Currently, libraries are conceived as quiet reading places giving access to huge volumes of books. But with the advent of technology and e-books, only a few people are aware of the newer roles libraries are taking to expand their spectrum of services with beneficial programs in technology, career, and skilling for long-term growth. Not only as educational hubs and knowledge providing centres, but libraries are also taking the shape of entertainment spots by evolving into readers’ clubs, interest groups, and by organizing book parties in addition to hosting a book reading programs.

The ground for the reformation of libraries is already evident from the innovative and revolutionizing ideas that are being implemented all across the world. Idiosyncratic library projects like “Idea Box” that welcome youth into their maker space to learn and develop interests in STEAM (Science, Technology, Engineering, Arts, and Medicine) careers is just one example of evolving libraries into modern learning hubs. The Seattle public library that has designed a curriculum to disseminate digital and informational literary skills is another example of changing concepts of libraries.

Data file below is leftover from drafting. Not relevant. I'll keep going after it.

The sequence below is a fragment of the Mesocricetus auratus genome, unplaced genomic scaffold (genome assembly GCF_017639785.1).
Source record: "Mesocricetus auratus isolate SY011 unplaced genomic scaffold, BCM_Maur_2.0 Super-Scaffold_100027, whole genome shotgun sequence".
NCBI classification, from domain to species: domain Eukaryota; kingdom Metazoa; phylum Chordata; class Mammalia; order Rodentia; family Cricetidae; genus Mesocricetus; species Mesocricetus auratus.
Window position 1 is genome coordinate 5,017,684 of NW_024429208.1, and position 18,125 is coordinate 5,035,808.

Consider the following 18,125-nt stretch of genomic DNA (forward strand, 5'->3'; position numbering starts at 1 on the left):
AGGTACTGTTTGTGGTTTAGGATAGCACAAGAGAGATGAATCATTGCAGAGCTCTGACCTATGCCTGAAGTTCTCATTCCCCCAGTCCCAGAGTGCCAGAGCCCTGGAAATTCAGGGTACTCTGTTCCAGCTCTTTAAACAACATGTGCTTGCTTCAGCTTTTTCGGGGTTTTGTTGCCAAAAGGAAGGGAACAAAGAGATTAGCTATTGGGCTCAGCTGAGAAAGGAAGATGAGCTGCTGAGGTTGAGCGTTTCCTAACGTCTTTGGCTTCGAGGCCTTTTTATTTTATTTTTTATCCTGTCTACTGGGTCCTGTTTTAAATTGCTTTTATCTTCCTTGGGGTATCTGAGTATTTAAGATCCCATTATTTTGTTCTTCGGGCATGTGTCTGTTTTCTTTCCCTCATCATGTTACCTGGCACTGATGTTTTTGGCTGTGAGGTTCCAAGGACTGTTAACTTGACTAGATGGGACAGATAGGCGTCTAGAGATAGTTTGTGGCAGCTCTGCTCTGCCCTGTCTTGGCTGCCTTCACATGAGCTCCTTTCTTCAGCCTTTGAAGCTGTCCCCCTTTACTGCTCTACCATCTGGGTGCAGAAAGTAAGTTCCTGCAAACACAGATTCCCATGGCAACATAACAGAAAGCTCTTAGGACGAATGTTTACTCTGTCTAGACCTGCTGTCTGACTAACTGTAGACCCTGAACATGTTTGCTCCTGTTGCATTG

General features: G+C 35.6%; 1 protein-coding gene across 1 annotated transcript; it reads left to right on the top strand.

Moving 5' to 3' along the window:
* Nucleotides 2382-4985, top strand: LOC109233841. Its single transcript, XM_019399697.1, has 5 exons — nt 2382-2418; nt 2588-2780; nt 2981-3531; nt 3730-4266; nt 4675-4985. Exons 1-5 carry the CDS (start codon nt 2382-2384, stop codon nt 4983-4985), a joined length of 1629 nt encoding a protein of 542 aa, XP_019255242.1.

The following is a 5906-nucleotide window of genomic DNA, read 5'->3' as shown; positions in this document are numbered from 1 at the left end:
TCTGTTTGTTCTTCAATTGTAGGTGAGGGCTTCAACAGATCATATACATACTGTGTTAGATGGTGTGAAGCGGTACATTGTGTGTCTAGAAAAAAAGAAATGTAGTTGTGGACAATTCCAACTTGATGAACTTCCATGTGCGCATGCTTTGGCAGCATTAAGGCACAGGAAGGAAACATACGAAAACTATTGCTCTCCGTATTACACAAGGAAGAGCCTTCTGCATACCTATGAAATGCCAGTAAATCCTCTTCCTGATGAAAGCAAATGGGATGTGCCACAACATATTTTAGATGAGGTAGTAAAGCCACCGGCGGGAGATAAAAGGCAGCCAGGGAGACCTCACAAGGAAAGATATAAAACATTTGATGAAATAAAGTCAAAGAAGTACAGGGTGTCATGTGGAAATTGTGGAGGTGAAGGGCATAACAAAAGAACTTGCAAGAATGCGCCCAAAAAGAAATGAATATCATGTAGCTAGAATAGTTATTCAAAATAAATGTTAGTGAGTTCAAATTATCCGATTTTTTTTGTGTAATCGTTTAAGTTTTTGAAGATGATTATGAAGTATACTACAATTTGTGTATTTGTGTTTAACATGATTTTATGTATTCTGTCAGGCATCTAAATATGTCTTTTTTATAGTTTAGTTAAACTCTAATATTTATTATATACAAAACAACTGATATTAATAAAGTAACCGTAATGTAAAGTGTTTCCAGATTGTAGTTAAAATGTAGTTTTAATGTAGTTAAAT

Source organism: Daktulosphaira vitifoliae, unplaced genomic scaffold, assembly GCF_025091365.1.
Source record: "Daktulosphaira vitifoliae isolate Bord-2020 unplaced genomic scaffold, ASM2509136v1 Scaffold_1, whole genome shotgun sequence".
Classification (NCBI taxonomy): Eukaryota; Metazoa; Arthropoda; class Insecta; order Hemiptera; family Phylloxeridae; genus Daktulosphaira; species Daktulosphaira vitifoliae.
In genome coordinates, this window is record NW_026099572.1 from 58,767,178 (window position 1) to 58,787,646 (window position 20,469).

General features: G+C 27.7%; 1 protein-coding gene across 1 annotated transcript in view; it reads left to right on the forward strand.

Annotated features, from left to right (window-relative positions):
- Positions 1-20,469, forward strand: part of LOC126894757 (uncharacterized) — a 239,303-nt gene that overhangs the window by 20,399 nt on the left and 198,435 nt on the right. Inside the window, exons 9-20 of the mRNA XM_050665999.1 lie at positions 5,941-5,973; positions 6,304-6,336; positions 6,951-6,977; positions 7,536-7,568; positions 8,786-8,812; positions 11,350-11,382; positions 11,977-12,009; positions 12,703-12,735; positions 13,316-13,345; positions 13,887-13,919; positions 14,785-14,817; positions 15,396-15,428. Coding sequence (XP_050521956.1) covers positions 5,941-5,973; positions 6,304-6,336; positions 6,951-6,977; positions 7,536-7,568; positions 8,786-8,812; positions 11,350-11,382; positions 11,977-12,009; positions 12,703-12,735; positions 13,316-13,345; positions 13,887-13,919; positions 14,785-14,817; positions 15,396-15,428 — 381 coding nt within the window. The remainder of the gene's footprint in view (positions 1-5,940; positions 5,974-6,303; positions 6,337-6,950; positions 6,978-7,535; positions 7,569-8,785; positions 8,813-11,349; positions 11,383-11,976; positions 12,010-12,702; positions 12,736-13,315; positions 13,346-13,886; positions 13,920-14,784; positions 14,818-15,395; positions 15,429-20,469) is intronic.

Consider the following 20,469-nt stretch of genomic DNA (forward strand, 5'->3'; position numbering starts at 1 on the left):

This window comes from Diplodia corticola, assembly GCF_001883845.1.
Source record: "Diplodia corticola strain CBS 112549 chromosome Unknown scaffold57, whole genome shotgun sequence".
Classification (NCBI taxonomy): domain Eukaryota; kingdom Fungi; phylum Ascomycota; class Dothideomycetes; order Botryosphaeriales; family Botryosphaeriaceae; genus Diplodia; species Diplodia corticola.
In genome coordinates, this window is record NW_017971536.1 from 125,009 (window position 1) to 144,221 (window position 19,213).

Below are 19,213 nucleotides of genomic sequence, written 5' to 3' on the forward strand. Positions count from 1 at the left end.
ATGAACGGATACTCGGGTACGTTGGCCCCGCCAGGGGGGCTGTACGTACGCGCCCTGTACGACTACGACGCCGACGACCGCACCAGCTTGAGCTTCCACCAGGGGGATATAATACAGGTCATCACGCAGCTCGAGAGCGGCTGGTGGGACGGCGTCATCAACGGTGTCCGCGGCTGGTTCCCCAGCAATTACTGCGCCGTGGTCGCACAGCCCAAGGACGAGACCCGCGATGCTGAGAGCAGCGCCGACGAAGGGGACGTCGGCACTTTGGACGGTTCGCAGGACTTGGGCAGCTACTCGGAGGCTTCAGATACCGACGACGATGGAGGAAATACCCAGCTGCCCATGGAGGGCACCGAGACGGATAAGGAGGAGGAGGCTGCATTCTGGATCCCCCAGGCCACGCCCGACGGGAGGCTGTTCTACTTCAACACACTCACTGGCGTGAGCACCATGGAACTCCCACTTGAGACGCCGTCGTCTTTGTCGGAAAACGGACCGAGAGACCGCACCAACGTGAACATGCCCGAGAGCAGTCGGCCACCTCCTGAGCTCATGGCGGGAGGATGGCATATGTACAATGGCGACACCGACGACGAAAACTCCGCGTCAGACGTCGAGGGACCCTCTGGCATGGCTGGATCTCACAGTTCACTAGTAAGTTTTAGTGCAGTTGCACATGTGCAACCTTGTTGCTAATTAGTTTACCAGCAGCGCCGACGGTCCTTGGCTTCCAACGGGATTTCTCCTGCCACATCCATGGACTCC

Libraries around the world are currently going through a revival in terms of services offered and the social infrastructure. They are playing an innovative role as collaborative workplaces and recreational spots in metro cities. They are also evolving into community houses, social parlors, recreational sports, and educational hubs remodelling the concept of libraries. Efforts in this direction capture the surging efforts by libraries and the stakeholders involved to bring back people to physical spaces and restore the emotional connection with books and physical places. 

These physical spaces have recognized the inevitable and irreversible impact that the internet has created on human lives. Realizing the depth and dependence, public libraries are not only changing the spatial layouts rather embracing the digital environments to modernize libraries to align their services with the pivotal change of modern beings. Digital libraries and public wifis in libraries are testimonies to the restructured libraries.